Deer Hunting Game Cameras and Trail Cameras – Best Practices
The beginning of bow hunting season is upon us here in the Northeast, and as you well know many states are filing in line. Now is the time to begin scouting if you haven’t already done so. Clearly, the best way to do so is with at trail and game cameras. Hopefully you did not leave them in the tree all year long, or in the back of your truck like a certain uncle of mine (no names here, but it rhymes with leave).
First: Get out all of your old cameras. Then clean them off and take a air gun and LIGHTLY clear the hardware of dust mites and dirt and cobwebs. Next, check the game camera batteries. This is very important because some cameras require specific batteries for their units and if you have to order one do it now. Finally check your SD cards. Take them out and plug them into your PC and verify they are still operable.
A friend of mine runs a trophy deer lease Cranville’s Gap in Central Texas hill country. He says that they have up to 60 cameras tracking on their 10,000 acres. Mainly at corners of the 12’ game fences bordering the tracts, but also strategically placed on known water source trails and feeding trails.
He says that at the beginning of each season, he takes each section of cameras into his shop and does a full maintenance on them by September 15th. He does this by walking past them at different angles and patterns in the dark and in the daytime.
Tactical Trail Cameras DO’s and DON’Ts
For Optimal Game Camera and Trail Camera operation….
- DO set cameras in those places where you’ve viewed deer regularly if you are familiar with the area. Deer are ‘creatures of habit’ and you should focus on areas/tracts where you have had success in the past.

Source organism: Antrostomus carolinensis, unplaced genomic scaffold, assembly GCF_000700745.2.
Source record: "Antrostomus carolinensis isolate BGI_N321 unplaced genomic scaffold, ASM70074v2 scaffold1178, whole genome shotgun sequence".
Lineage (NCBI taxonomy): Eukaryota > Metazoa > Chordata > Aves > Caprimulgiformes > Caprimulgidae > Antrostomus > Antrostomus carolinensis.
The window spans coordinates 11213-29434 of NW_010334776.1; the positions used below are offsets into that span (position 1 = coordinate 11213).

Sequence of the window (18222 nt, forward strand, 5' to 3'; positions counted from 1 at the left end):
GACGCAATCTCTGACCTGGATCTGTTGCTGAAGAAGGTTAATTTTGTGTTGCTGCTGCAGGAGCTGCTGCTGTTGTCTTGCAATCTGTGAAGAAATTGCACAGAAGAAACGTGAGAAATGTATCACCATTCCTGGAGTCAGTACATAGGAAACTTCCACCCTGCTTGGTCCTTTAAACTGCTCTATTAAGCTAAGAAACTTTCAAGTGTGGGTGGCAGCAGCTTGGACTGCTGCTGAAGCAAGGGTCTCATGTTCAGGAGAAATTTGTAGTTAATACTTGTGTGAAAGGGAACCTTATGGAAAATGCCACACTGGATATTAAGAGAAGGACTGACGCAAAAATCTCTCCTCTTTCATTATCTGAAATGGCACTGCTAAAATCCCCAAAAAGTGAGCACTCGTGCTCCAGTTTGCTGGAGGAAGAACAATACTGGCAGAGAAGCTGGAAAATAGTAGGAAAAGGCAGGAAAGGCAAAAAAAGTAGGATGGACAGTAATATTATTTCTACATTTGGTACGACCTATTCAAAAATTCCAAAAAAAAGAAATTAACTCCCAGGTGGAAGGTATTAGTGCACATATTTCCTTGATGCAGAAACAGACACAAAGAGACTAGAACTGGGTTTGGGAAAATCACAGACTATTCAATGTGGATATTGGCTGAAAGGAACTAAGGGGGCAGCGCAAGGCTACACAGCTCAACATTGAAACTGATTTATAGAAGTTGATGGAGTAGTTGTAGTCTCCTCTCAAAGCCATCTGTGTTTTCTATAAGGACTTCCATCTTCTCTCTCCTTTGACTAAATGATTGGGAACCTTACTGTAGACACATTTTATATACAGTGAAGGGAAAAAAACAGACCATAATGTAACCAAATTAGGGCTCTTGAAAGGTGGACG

- DO set up attractants. When hunting a virgin tract, you may want to set up a salt lick or game feeders to draw deer in from the neighboring zone. This is the elite way to hammer down an preliminary catalog of bucks in an region before the rut winds up.
- DO Arrange game cameras on a tree or on a pole approximately 3-3.5 feet above the tree floor and 7-10 yards off a strategic trail or feeder for best results. Another idea is to create channels that force the deer to travel a specific direction such as fence holes or water crossings.
- DO check cameras in the late morning or early afternoon. For those of you who do not have day jobs, you could do it at night, so the activity won’t be associated with hunting. Or better yet, use a camera that sends you images from the field, like SpyPoint or Wildgame Innovations’ Premium Crush Camera with a Wi-Fi module.
- DON’T set the camera too short on trees in low-lying areas, i.e. creek-beds or swamps or dry holes that may be prone to flooding. Game cameras and trail are water resistant, not submersible.
- DO keep a list of where each one is located. It can be easy to forget about them if you are careful.
- DO alternate cameras to new positions every 7 days. Do this initially to pinpoint spots with developed deer motion. As the season approaches, concentrate on the superlative spots where you’ve observed the most activity; and more decisively – the biggest bucks. Note the time stamp on the images to reduce inefficiency.
- DO keep those cameras active near your best stand locations in the beginning. If the deer are changing directions in search for their mates and triggering new images and patterns: This is a clear sign of a great time to get after it and let your hard-work pay off.